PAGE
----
If you have been charged with a crime in Naples Florida that could land you in jail and cost you large amounts of money, with the continued threat of damaging your entire future, it is imperative that you research criminal defense attorneys to assess the value of their services based on 1) case load; 2) jury trial case – experience; 3) years practicing – experience; 4) success rate; 5) venue; and 6) case diversity.

Choose a skilled attorney.

Hiring your own criminal defense lawyer is a smarter option instead of accepting the services of a public defender. It may be better to borrow funds to hire a professional who choses your case after reviewing it.  Public defenders do not choose a client’s case based on its merit but rather, they are burdened with it as part of their case load, which may sway them toward plea deals.  Hiring an experienced professional who knows how to navigate Florida criminal laws and evidence to reduce jail time and fines is why you should call the offices of Michael M. Raheb

Know the possible penalties.

Florida Statutes 812 addresses theft. Criminal theft is when a person takes something without the owner’s consent and includes:

  1. Larceny – taking personal property without intending to return it.
  2. Petty theft – first degree: taking personal property greater than $100 but less than $300; second degree: taking property valued at less than $100.
  3. Grant theft – first degree: taking property from another that is worth more than $100,000.; second degree: taking property that is valued between $20,000 and $100,000; third degree: taking property valued between $300. And $20,000.
  4. Theft by conversion – unlawfully keeping someone’s property that was obtained lawfully.
  5. Theft of lost property – keeping property that someone else lost or mislaid.

Criminal theft is prosecuted by the state and if a person is found guilty, they can end up with community service, fines and/or prison time.  If you have been charged with larceny in the State of Florida, you should immediately seek out a criminal law attorney because the charges may be severe, and you will need to address every facet of the specific crime activity you are guilty of with someone who knows how to navigate through the various nuances of criminal grand theft charges in Naples.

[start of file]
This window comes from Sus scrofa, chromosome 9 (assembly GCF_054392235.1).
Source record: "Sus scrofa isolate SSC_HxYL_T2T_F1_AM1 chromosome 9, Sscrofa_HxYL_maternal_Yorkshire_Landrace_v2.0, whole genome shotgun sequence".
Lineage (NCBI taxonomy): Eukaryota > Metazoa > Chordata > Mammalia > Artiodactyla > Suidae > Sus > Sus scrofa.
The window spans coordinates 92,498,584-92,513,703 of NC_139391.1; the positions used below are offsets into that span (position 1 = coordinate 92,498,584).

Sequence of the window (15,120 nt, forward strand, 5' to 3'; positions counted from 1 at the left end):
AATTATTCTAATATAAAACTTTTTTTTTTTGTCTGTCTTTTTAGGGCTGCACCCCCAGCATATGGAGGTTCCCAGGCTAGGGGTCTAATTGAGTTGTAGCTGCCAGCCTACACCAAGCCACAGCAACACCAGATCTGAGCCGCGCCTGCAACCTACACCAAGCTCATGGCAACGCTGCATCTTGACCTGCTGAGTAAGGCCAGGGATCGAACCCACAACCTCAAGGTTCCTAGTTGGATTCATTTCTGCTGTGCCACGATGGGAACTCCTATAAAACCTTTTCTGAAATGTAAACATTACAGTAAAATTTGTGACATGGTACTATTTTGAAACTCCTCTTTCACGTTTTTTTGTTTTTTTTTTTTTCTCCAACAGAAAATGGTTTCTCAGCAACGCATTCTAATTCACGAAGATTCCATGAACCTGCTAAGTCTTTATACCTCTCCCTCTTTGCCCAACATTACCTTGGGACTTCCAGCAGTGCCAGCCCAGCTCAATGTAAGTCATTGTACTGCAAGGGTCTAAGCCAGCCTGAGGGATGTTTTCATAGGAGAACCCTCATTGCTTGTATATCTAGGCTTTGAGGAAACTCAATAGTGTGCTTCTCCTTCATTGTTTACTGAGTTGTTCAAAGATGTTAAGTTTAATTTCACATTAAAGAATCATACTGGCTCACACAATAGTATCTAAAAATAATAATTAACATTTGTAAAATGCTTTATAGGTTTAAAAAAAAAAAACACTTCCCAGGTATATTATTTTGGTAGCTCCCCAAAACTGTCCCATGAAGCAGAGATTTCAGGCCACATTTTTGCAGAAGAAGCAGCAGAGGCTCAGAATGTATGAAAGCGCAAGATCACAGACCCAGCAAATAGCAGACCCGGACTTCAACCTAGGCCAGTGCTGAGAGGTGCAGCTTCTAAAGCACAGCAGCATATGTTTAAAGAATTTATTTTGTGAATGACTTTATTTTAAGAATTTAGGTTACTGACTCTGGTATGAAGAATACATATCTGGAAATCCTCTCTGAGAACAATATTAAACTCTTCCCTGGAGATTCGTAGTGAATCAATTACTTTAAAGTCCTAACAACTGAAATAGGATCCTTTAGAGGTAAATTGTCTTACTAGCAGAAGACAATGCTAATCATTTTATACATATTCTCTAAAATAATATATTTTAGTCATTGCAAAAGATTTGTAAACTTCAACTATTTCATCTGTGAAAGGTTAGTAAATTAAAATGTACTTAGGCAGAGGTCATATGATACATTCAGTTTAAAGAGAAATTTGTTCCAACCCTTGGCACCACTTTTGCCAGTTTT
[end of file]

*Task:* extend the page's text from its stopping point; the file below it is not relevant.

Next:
Punishment by criminal grand theft felony charge.

  1. A third-degree grand theft felony can carry up to 5 years imprisonment and up to $5,000 in fines.
  2. A second-degree grand theft felony is more serious because it had “specific intent” and a defense attorney will need to disprove this in order to reduce the imposed punishment.
  3. A first-degree grand theft felony charge can impose harsh penalties including up to 30 years in prison and fines up to $10,000.

Fight the charges for your future.

It is imperative that you seek professional experienced criminal law professionals to work on your case.  It is important to note that penalties will vary from case-to-case and are dependent on the specifics of the criminal act, the amount of money that was stolen by you, and if there was a threat of violence to the victim in the pursuit of the stolen money associated with robbery, and whether or not you have a previous criminal record.  Consequences of a grand theft charge will include long-term difficulties securing housing, employment and membership in certain community functions or political offices.

Hire an attorney who can offer personalized attention, and has a long history of success in criminal litigation.  Call The Law Offices of Michael M. Raheb to discuss the particulars of your case because a felony charge is a serious matter and possible legal strategies for your case may offer a reduction in charges and fines depending upon the circumstances of the arrest and past criminal history.

 

The Law Offices of Michael M. Raheb, P.A.
2423 First Street,
Fort Myers FL 33901
Office: 239-226-0888
Fax Number: 866-949-0888

 

Sources:

http://www.leg.state.fl.us/statutes/index.cfm?App_mode=Display_Statute&URL=0900-0999/0932/Sections/0932.704.html

https://www.flsenate.gov/Laws/Statutes/2018/812.133

https://www.law.cornell.edu/uscode/text/18/242